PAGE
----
Standing alone in an uninhabited hallway is not what Ashleigh
McBeth had in mind when she followed signs to a Young Democrat’s
meeting last fall.
McBeth, a recent transfer student, was hoping to become involved
with the on-campus political organization.
She had found her way to what was advertised as a regular group
meeting, but instead she found nothing but an empty room in the
Lory Student Center.
“There was nobody there,” said McBeth, a junior political
science major. Apparently, “it had been canceled” last minute,
Her experience prompted her to look into the group on the state
level, the Colorado Young Democrats. With some investigation and a
semester’s worth of work, McBeth has resurrected the once inactive
chapter of the Young Democrats.
McBeth said she was told the group stopped meeting when the
leadership dissolved at the end of the 2002-2003 school year
because of graduation and study abroad opportunities for several
In order to be recognized as an official chapter of the Colorado
Young Democrats, McBeth was told to create a leadership team
consisting of a president, vice president, treasurer and secretary.
Only this semester did the team finally fall into place when she
filled the treasurer slot with junior political science major Doug
Josh Metten, a sophomore biological science major, currently
serves as the group’s vice president. The leadership team wants to
be more active than the previous group.
So far, the group has updated the Young Democrat’s Web site and
began advertising and brainstorming for ideas.
Toward the end of March, when the group was tabling in the Lory
Student Center Plaza, many students told McBeth that they had never
heard of the Young Democrats.
According to McBeth, the absence of an organized group of
Democrats at CSU has not been good for re-recruitment. The group
solicited between 55 and 60 e-mail addresses throughout the
semester and has started a mailing list to inform members and
students interested in the group.
McBeth said the Young Democrats should be an accessible group
for students to “come and share an ideology.”
Using fliers, planning events, bringing in speakers and
connecting with other colleges’ Young Democrat groups are the
primary methods McBeth plans on using to change the absence of
Democratic involvement on campus.
This means “more outreach to the student body,” McBeth said.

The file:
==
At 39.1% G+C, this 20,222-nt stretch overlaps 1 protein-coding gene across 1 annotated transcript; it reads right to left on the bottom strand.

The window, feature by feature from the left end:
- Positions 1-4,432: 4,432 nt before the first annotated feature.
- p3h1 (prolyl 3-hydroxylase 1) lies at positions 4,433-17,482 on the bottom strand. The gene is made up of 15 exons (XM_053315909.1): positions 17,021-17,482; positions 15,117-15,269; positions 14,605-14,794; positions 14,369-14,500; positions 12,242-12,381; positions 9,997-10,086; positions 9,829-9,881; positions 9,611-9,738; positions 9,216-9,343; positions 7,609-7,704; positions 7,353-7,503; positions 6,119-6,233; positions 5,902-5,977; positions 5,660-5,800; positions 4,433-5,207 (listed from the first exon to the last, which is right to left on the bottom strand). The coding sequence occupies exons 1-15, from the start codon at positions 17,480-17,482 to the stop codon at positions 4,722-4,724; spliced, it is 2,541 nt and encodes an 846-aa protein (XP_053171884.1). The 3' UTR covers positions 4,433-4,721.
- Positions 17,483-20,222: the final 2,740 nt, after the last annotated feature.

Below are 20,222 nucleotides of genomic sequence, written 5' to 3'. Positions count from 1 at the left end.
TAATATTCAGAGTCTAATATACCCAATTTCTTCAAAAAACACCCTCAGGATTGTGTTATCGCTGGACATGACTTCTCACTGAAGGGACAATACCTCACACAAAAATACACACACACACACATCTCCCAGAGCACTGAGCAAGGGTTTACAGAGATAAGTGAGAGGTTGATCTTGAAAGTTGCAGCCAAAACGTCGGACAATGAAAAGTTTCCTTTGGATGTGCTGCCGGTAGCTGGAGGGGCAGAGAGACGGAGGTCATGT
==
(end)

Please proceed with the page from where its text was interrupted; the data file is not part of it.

McBeth said the purpose of the group is to create a balanced
sense of politics on campus.
Not only will the Young Democrats be targeting those who share
their ideological preferences, but also those with independent or
undecided political preferences.
“We are concerned with explaining why the Democratic Party is
the better option,” Metten wrote in an e-mail.
Jon Dodson, a junior forestry management major, said he hopes
that the group can get together to discuss issues and have a
“There should be a group that brings Democrats together on
campus,” Dodson said.
Dodson, along with fellow student Jerrry Overmyer, followed ads
to the Young Democrat’s “Kick-Off” party March 30.
Overmyer, a graduate student in math, ate pizza and drank soda
on the porch at Woody’s Woodfired Pizza, 518 W. Laurel, as a way to
meet other Democrats who share his beliefs and political goals.
Under a vinyl sign saying “Colorado State Democrats,” a group of
about 20 students seeking membership discussed ideas, plans and
goals for the year over the smell of freshly baked pizza.
Overymyer said he hopes the group can be a “grassroots way of
making some changes” politically.
McBeth said she wants to bring speakers in to talk to members as
well as the student body. Bringing in speakers is one of the ways
the group will work to provide more of an education about
Doing this will make the group a “learning experience” for
students who attend group functions, McBeth said. One way the group
has already begun promoting political awareness among students is
to register voters while they have tables set up on the Plaza.
McBeth said learning about and discussing politics as a group of
students who agree on issues is what she wants to focus on, rather
than starting any controversy on campus.
In light of a recent project – liberal graffiti cleanup – from
College Republican’s, McBeth said the group wants to avoid “grief”
like that, especially with elections on the way. McBeth said she
wants to shun projects or plans that could cast a negative light on
the Young Democrats.
“We are not interested in running a major smear campaign against
any other party,” Metten wrote.
The group stays away from committing support to any candidate
running in the upcoming election until the candidate is officially
running. Even so, the group will most likely be supporting Sen.
John Kerry from Massachusetts for president in November, McBeth
Besides working with the Young Democrats on the state level,
McBeth said the group will have strong ties to the Larimer County
Democrats, even keeping informed and involved with them over the
summer to ensure that the group remains an active presence on